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Cryptocurrency and The New Accountants

Published by Amanda Legere on 04 Dec 2018

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What is blockchain?

If you haven’t heard about blockchain and cryptocurrency by now, you’ve likely been living under a rock. The outpour of information quickly flooded media outlets after cryptocurrencies reached record heights in December 2017. An anonymous person, known by the pseudonym Satoshi Nakamoto, created software to enable his vision of a digital currency, Bitcoin. Researchers were quick to argue the value of Bitcoin and all cryptocurrency was in the underlying technology called blockchain. In very simple terms, blockchain technology is an open access shared ledger that keeps a record of all transactions between parties. New information is added in blocks linked to the previous blocks, resulting in a chain of blocks being built. By design, the ledger is unable to be modified, creating a secure P2P network.

How to get started with cryptocurrency?

A user that wishes to become a part of the Bitcoin network can download the open source software, Bitcoin Core. There are a few software programs available to connect to the Bitcoin network, but Bitcoin Core is the updated original that was created by Satoshi Nakamoto. After the software has been downloaded and installed, which could take several hours if not days depending on your internet speed and hardware, the blockchain which contains every transaction ever made is available to the user.

A computer that has the software installed is called a full-node. A full-node helps the network verify transactions. The more full-nodes available on the network, the more secure the network and the quicker transactions are processed. Today the Bitcoin network has over 6000 full-nodes. The authenticity of the transactions are protected by encryption and the use of private and public keys corresponding to the sending addresses, which are generated and assigned to new wallets.

Using wallets and exchanges, users can exchange US dollars for cryptocurrency and send and receive the currency. Although a user’s transactions are recorded publicly, the user’s personal information is not included in the ledger. There are many wallets available to anyone who wishes to use cryptocurrency as a value exchange, and many wallets do not require the user to become a full-node. Arguably, the most popular wallet available online is Coinbase. Coinbase is an exchange and wallet that offers the exchange of 6 different cryptocurrencies: Bitcoin, Bitcoin Cash, Ethereum, Ethereum Classic, Litecoin, and 0x.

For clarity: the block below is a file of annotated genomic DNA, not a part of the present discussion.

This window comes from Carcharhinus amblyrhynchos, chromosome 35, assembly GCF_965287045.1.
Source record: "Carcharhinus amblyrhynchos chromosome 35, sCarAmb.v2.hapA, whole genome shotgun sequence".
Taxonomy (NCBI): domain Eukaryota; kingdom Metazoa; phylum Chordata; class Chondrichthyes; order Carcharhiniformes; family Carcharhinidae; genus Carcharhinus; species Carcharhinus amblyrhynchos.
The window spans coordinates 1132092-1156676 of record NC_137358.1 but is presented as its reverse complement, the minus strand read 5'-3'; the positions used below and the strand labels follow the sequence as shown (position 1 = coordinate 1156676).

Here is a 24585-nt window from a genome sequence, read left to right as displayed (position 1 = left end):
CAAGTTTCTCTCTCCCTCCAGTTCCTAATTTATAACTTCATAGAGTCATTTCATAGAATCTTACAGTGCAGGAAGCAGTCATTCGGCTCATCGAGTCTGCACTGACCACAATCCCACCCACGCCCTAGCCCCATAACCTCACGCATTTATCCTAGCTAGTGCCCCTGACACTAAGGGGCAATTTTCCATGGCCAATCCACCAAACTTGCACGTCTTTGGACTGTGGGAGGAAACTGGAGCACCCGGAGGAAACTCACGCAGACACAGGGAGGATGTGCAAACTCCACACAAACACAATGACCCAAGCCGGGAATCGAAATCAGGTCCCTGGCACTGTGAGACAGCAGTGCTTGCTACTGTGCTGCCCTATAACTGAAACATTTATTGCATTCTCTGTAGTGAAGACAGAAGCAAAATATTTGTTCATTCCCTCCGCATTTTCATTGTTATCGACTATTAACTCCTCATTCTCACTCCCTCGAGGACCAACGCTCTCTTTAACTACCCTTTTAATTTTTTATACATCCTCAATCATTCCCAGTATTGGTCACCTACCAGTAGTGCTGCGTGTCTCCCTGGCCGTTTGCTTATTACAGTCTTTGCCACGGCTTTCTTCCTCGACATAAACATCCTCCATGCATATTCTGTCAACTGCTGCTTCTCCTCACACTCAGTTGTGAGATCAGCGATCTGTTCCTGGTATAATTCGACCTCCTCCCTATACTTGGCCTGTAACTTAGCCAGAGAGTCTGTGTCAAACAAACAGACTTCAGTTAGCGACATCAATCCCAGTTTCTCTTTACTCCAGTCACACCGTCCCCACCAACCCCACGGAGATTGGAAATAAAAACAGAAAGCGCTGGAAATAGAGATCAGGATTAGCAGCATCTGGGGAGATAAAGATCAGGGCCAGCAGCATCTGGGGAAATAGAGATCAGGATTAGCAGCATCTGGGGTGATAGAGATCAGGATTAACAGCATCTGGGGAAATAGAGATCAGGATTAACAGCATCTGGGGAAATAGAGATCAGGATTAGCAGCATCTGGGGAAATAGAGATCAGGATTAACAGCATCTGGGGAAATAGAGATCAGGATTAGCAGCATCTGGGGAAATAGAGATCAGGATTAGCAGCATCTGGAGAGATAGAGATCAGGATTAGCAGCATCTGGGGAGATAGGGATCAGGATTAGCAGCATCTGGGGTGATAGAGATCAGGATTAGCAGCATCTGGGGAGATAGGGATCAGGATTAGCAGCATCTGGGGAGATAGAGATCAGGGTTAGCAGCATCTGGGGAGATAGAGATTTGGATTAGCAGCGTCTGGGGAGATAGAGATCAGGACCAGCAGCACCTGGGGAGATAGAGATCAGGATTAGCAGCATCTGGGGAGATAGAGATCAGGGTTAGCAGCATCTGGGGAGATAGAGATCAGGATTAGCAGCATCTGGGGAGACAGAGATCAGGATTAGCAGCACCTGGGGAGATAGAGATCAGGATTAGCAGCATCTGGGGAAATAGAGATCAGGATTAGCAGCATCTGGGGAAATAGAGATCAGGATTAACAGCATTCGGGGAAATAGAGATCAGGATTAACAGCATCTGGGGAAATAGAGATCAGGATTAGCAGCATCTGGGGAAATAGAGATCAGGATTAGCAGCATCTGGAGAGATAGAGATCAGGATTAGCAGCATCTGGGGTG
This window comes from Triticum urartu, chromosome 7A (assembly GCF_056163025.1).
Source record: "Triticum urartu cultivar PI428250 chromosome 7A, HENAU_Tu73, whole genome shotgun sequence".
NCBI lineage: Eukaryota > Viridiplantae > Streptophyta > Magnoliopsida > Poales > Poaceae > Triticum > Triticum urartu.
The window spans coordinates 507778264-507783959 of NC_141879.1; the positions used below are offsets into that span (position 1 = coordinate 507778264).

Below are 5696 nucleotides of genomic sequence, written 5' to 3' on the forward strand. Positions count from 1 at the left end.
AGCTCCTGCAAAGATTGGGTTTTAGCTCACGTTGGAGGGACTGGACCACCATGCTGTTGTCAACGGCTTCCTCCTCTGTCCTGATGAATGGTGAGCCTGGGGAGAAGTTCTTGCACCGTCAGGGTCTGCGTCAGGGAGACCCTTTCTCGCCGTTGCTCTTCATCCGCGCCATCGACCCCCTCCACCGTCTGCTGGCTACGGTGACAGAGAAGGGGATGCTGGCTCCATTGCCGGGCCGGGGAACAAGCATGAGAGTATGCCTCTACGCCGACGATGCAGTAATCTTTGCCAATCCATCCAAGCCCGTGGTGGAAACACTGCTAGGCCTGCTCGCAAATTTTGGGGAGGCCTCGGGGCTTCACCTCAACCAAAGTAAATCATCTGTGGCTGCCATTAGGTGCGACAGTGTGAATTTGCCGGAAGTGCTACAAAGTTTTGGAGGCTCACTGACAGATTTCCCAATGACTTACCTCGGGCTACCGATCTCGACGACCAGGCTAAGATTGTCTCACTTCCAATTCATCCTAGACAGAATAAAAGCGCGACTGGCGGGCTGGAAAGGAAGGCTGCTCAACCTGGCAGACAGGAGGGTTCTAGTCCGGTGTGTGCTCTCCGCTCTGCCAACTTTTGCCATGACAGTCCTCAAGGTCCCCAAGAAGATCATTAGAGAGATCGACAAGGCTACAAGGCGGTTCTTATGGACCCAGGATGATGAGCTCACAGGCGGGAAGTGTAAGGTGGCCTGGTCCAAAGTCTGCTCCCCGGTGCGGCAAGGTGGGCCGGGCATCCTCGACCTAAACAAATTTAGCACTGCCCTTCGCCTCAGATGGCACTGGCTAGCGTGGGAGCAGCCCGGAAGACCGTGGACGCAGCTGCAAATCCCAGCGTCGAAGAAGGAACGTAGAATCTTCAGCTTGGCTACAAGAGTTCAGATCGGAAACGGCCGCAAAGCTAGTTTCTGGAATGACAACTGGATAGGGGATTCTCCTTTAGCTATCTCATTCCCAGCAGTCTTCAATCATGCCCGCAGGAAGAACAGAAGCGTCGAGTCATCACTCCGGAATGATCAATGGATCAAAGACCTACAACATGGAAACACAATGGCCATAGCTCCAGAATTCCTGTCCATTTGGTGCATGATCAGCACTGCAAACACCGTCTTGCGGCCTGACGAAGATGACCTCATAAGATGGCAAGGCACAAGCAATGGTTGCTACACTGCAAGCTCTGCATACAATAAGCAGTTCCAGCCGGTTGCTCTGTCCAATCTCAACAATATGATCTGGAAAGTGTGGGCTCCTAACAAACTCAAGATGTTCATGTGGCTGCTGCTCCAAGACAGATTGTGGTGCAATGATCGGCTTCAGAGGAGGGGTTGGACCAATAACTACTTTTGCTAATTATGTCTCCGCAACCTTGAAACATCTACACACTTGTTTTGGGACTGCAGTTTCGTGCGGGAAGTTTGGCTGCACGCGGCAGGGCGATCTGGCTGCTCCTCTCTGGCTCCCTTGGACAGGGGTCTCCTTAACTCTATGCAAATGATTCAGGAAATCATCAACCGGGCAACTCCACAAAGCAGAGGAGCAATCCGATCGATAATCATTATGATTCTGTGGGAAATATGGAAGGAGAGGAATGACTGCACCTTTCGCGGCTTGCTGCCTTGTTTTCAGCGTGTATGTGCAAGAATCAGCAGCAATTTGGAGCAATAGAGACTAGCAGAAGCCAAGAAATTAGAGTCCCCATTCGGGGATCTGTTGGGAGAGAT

There are over 6 million different wallets now available online, many of which are easy to download and do not require the user to connect to the blockchain network (aka becoming a full-node) creating an easy entry way for anyone who wishes to exchange cryptocurrencies. Also, many businesses now accept major cryptocurrencies like Bitcoin and many governments are recognizing the currency as a legitimate asset. According to a report by the World Economic Forum, 10% of the world’s GDP will be recorded on blockchain related technology by 2025.

What does this mean to an accountant?

Accounting professionals who wish to broaden their expertise in cryptocurrency and make themselves available to the growing crypto-market need to have a basic understanding of the following:

· Overall familiarity with cryptocurrency wallets

· Sending and receiving transactions in wallets

· Downloading historical transactions from wallets

· Converting the value of cryptocurrencies into US dollars

· Recording digital currencies into accounting software

· How the currency should be recorded for tax purposes

Although accounting software developers like Intuit pledge to always bridge the divide between accountant and technologist, it is unlikely that Intuit and others like Blox, for example, will be able to create seamless integrations with the 1500+ cryptocurrencies now available. The new accountant will need to rely on their own understanding to fulfill their responsibility. For accountants already recording crypto transactions, they’ve had to learn the UI of the wallet (potentially many wallets) and how to record gains/losses, sales, and payments within their accounting software.

*Join me in my next posts to learn about how a wallet works but most importantly how to use a wallet, the difference between an exchange and a wallet, the different ways revenue will be generated using cryptocurrencies, and for resources on how to record transactions in your accounting software.*